Hot Tub Astronaut Launch: An Interview With Jessica Schouela
Hot Tub Astronaut is primarily an online publisher of contemporary literature based in Edinburgh. They aim to publish innovative and exciting poetry as well as short fiction. They hope to foster a creative community and to share exciting literary works, often experimental. They are open to all exceptional writing.
Their launch night is here at Sneaky Pete’s on Thursday 7th May from 7pm featuring poetry readings and live soundscapes.
Sneaky Pete’s: Hi Jess! Hot Tub Astronaut is just launching now. It’s exciting to see someone set up an online publisher of contemporary literature in Edinburgh. What are your ambitions for the magazine?
Jessica Schouela: As it is really my first go at something like this, I think what’s really key to the whole thing is just figuring it out along the way and experimenting with different methods of communication. I think what’s cool about doing something like this online is that it can be local but at the same time reach larger publics. My hope is that people will find Hot Tub Astronaut to be a cozy home for their work, where they will feel it is well represented here. At this point, my ambitions are really just to see HTA grow and expand and to encourage people to write and submit something that may not be everyone’s cup of tea, but then is probably ours. I guess when it comes down to it, my wish is that HTA can be a forum for expressions of honest human experience, however that might come out.
SP: Are you open to submissions on any topic?
JS: Definitely, yes. I guess what I tend to be pickier about is form. I personally veer away from publishing anything too traditional or rhyming works. Hot Tub Astronaut is looking for voices that speak true to the curious and confusing stuff that comes with living in the world today, like the Internet or other technologies, and all kinds of relationships that make us feel funny or scared. What we’re really looking for is a style that reflects what its like to be alive now and with regard to topics, well, as long as its interesting and even weird enough that it has the capacity to really move someone.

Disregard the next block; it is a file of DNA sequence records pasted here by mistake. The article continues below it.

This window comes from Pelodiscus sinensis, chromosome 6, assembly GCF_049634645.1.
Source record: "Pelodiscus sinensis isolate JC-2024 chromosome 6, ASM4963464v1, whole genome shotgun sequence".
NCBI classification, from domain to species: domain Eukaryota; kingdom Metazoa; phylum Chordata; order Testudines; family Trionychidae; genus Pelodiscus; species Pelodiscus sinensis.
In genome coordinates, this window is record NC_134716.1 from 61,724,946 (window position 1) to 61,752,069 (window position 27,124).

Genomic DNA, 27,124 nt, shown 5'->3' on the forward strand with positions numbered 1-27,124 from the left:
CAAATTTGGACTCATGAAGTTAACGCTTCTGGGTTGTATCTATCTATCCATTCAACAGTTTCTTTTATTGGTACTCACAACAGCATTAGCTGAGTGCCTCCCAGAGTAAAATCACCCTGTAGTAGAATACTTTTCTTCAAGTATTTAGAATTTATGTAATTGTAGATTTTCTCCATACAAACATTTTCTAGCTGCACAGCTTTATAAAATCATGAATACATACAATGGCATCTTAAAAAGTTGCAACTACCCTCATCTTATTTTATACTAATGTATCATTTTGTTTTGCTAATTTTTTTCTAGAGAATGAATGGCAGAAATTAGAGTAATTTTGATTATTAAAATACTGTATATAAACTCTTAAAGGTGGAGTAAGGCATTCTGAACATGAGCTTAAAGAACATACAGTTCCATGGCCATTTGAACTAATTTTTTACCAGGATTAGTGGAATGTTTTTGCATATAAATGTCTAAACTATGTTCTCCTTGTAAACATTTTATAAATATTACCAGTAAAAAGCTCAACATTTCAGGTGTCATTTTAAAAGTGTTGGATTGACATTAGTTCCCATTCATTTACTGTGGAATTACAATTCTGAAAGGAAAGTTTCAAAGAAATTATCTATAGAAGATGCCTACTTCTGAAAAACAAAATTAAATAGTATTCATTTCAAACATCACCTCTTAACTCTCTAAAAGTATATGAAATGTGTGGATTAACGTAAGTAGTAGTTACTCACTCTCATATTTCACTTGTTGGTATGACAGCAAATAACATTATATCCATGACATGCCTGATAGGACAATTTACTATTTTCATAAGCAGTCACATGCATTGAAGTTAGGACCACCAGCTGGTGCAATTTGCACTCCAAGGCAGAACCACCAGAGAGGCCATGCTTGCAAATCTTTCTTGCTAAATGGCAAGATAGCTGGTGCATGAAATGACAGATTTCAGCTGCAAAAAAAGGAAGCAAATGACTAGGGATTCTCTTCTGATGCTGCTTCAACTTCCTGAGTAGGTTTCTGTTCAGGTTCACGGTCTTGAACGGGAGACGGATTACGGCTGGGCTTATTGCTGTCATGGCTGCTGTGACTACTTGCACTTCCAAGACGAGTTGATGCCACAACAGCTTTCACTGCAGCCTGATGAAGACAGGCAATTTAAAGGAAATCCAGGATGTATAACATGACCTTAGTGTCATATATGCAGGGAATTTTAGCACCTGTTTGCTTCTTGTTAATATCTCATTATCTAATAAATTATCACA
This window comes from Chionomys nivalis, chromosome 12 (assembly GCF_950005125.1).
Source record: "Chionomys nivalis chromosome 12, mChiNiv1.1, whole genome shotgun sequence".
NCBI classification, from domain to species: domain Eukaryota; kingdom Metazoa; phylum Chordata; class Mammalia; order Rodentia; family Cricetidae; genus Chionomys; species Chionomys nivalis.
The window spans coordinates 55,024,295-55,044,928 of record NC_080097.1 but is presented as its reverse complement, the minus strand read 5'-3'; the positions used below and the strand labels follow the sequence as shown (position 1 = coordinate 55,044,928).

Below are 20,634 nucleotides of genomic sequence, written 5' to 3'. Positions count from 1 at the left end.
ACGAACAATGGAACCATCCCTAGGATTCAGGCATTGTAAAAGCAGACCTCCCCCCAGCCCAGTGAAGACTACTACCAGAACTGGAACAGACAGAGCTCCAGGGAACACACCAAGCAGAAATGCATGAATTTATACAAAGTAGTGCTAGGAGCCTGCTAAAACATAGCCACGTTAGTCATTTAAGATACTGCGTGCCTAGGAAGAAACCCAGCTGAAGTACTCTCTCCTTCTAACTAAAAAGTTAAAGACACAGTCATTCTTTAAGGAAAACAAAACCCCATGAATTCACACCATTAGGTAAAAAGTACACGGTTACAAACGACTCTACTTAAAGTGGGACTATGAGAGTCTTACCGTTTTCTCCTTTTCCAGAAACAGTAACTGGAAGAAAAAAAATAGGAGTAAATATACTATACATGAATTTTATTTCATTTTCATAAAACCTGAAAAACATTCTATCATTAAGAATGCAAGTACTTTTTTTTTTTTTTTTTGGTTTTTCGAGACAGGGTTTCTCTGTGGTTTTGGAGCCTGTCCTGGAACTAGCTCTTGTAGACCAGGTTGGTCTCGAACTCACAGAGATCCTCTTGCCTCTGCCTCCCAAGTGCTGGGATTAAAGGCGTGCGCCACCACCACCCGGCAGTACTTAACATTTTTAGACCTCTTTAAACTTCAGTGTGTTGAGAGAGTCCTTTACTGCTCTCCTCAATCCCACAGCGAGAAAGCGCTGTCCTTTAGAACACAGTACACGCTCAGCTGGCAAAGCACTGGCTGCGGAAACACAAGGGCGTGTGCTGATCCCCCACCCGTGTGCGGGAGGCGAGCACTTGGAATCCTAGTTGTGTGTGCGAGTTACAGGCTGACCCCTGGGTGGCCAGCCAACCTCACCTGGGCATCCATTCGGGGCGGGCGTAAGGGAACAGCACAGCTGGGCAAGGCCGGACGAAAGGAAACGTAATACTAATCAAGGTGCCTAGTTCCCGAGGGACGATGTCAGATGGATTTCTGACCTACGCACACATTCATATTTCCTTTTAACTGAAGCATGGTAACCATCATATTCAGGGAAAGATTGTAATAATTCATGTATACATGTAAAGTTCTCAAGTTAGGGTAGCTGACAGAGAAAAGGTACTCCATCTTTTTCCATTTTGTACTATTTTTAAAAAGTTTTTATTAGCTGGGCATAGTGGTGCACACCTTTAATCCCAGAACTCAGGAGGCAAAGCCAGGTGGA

SP: I’ve noticed that on your site, the writing appears before you find out who has written it. That’s a nice touch where the writing speaks for itself first. Well known authors get the same space as newer voices.
JS: I feel strongly that it doesn’t matter really how many publications an author might have. Of course, it may speak to the quality of a writer’s work, but doesn’t necessarily. I think what can be really neat is finding people who have been writing all their lives and have just started to take the jump into getting their words out there. We have published a man in his eighties who has his own Wikipedia page and have also published a young woman about to start her studies at Oxford. I think having this kind of diversity on the same platform makes it layered, in the best kind of way.
SP: How long has the site been going? You seem to have quite a lot of work up already
JS: I started the site in December 2014, at first, publishing works by a some of my friends. After spreading the word and posting an opportunity for publication with Creative Scotland, we got quite a few really good submissions. Twitter helps too. We typically aim to publish two posts per week, more or less.
SP: So there’s lots of demand, that’s interesting.
You’ll have several poets reading at the Launch Night. Have you chosen people whose style translates well to performance poetry?
JS: Well ideally we’d like to be bombarded with submissions. The more the better. But at the same time, we do like to leave a post to appear at the top for a few days so that it can claim some spotlight before the next one goes up.
Frankly, I’ve been pretty open with choosing the readers. As I’ve just recently moved to Edinburgh from London, I’ve only met one of the readers in person so I’m really looking forward to hearing what they’ve come up with!
SP: So it’s a surprise for you too!
JS: I think the launch is really with the purpose of getting people aware of Hot Tub Astronaut as a possible place for their work. Of course, what’s great is that poetry and words in general have the capacity to be translated and transferred into a variety of media. There are always awesome and new ways to communicate things.
Also, Hot Tub Astronaut is not just for writing. We’re also trying to attract more sound and visual art submissions. I’m really looking forward to hearing Brian Pokora’s ambient drone set as I’ve collaborated with him in the past, working with spoken poetry and sound.
SP: Great thanks Jess, I think we’re all looking forward to the night!
JS: So are we, thanks!